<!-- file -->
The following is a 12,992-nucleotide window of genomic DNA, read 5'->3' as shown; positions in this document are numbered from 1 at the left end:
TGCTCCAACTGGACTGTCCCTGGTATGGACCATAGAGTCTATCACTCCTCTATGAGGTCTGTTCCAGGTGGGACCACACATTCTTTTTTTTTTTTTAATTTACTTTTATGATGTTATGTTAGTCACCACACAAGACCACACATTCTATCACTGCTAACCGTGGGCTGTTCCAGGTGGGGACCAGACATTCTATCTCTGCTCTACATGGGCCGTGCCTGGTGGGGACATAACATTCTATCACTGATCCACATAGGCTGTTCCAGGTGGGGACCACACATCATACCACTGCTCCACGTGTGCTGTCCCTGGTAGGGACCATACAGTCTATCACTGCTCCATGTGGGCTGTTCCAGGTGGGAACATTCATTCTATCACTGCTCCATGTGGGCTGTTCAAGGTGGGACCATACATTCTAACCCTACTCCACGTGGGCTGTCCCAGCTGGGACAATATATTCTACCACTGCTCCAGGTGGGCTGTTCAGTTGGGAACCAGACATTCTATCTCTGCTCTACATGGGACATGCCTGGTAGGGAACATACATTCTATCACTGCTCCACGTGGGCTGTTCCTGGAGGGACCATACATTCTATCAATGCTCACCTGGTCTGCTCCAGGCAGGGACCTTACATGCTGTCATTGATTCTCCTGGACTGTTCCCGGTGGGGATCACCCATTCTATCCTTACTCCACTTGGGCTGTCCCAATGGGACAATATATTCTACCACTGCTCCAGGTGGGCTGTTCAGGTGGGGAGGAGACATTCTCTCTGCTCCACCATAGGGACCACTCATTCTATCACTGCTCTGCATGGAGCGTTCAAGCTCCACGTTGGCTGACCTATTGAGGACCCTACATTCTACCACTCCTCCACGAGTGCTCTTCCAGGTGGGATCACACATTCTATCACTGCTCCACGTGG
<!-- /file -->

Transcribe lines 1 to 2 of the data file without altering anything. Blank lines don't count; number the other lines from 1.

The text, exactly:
The following is a 12,992-nucleotide window of genomic DNA, read 5'->3' as shown; positions in this document are numbered from 1 at the left end:
TGCTCCAACTGGACTGTCCCTGGTATGGACCATAGAGTCTATCACTCCTCTATGAGGTCTGTTCCAGGTGGGACCACACATTCTTTTTTTTTTTTTAATTTACTTTTATGATGTTATGTTAGTCACCACACAAGACCACACATTCTATCACTGCTAACCGTGGGCTGTTCCAGGTGGGGACCAGACATTCTATCTCTGCTCTACATGGGCCGTGCCTGGTGGGGACATAACATTCTATCACTGATCCACATAGGCTGTTCCAGGTGGGGACCACACATCATACCACTGCTCCACGTGTGCTGTCCCTGGTAGGGACCATACAGTCTATCACTGCTCCATGTGGGCTGTTCCAGGTGGGAACATTCATTCTATCACTGCTCCATGTGGGCTGTTCAAGGTGGGACCATACATTCTAACCCTACTCCACGTGGGCTGTCCCAGCTGGGACAATATATTCTACCACTGCTCCAGGTGGGCTGTTCAGTTGGGAACCAGACATTCTATCTCTGCTCTACATGGGACATGCCTGGTAGGGAACATACATTCTATCACTGCTCCACGTGGGCTGTTCCTGGAGGGACCATACATTCTATCAATGCTCACCTGGTCTGCTCCAGGCAGGGACCTTACATGCTGTCATTGATTCTCCTGGACTGTTCCCGGTGGGGATCACCCATTCTATCCTTACTCCACTTGGGCTGTCCCAATGGGACAATATATTCTACCACTGCTCCAGGTGGGCTGTTCAGGTGGGGAGGAGACATTCTCTCTGCTCCACCATAGGGACCACTCATTCTATCACTGCTCTGCATGGAGCGTTCAAGCTCCACGTTGGCTGACCTATTGAGGACCCTACATTCTACCACTCCTCCACGAGTGCTCTTCCAGGTGGGATCACACATTCTATCACTGCTCCACGTGG